cyclists. Less than half of the goal of 12 bike upgrades was achieved in the past fiscal year, with only five projects completed. The government blamed delays related to stakeholder engagement and problems in finalizing the scope. But $ 63. 4 million will be spent on pedestrian and bicycle infrastructure around schools.

bus user. The bus companies’ safety audits were well below the target of 560 audits, although only 368 audits were completed in the past financial year. The government said this was due to the effects of the COVID-19 pandemic. But $ 20 million will be spent on an experiment with zero-emission buses. Ongoing improvements to bus connections for just $ 4. 2 million over the estimates pale in comparison to tram and train boosts – $ 1. $ 5 billion for 100 new trams and $ 500 million for commuter parking and corridor works in Dandenong.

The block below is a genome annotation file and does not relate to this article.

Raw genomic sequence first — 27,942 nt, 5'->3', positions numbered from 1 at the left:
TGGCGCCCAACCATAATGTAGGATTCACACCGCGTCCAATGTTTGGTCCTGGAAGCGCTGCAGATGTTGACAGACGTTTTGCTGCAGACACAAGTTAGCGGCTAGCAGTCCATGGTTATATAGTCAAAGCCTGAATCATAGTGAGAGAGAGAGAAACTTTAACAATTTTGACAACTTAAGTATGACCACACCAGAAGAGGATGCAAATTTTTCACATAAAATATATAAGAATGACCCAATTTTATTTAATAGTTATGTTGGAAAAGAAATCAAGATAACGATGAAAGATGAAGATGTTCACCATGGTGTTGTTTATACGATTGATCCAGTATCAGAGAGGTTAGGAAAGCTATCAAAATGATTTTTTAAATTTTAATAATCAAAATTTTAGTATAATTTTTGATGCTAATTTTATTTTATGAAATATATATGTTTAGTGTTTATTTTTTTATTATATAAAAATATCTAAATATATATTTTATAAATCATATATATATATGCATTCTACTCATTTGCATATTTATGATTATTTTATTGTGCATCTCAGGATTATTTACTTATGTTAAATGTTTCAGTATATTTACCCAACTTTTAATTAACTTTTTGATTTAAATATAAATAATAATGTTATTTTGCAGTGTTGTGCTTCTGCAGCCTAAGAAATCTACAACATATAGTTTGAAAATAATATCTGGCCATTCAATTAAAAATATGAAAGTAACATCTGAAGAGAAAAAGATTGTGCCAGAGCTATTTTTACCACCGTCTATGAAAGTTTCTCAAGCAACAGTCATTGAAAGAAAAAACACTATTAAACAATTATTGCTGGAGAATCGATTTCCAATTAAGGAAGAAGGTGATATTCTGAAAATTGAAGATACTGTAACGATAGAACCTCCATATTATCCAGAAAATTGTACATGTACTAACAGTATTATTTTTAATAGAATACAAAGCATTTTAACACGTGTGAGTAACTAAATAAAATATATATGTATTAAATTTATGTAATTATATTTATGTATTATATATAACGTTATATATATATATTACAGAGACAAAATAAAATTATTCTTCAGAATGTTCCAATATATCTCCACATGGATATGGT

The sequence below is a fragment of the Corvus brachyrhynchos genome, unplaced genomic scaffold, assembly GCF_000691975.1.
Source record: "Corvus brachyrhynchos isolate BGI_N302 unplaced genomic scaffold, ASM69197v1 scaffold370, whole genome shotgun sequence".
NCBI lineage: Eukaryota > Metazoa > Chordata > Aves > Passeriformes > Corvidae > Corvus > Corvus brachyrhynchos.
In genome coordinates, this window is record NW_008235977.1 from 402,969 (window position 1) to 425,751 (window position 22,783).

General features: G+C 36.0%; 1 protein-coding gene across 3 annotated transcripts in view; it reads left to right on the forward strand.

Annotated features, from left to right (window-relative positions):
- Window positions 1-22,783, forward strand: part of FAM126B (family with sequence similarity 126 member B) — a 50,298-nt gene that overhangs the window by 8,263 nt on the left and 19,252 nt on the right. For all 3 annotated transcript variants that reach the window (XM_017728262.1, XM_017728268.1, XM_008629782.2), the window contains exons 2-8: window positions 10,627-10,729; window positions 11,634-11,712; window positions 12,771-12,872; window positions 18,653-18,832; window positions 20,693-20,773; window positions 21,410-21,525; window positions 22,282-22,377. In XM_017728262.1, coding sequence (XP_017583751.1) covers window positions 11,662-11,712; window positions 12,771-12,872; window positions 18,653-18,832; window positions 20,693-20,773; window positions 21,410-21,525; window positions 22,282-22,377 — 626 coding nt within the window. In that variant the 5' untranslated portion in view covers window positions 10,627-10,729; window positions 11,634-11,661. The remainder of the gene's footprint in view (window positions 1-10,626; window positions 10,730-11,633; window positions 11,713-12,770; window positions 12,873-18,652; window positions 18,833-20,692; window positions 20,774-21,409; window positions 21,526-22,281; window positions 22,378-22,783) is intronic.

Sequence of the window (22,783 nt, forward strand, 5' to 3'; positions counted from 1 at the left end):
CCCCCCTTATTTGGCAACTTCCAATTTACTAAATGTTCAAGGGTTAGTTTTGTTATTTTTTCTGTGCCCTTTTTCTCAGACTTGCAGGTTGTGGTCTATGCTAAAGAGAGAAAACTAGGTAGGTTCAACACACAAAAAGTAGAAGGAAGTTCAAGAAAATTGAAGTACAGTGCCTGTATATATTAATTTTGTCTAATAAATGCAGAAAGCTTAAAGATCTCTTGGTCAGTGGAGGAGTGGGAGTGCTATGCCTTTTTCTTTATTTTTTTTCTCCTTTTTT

Social housing. A total of 1,100 old units, wholly owned and managed by the state, are being replaced with new houses run by social housing agencies that do not offer the same guarantees to the most vulnerable residents.

The police association. The Victoria Police Union has campaigned for a force-wide rollout of tasers that was not included in the budget.

Lockdown rule breaker. Fines are one of the few government revenues that has increased. This year, $ 911 million is expected to be spent on speed and red light cameras, toll avoidance, on-site fines, court fines, and other road traffic violations.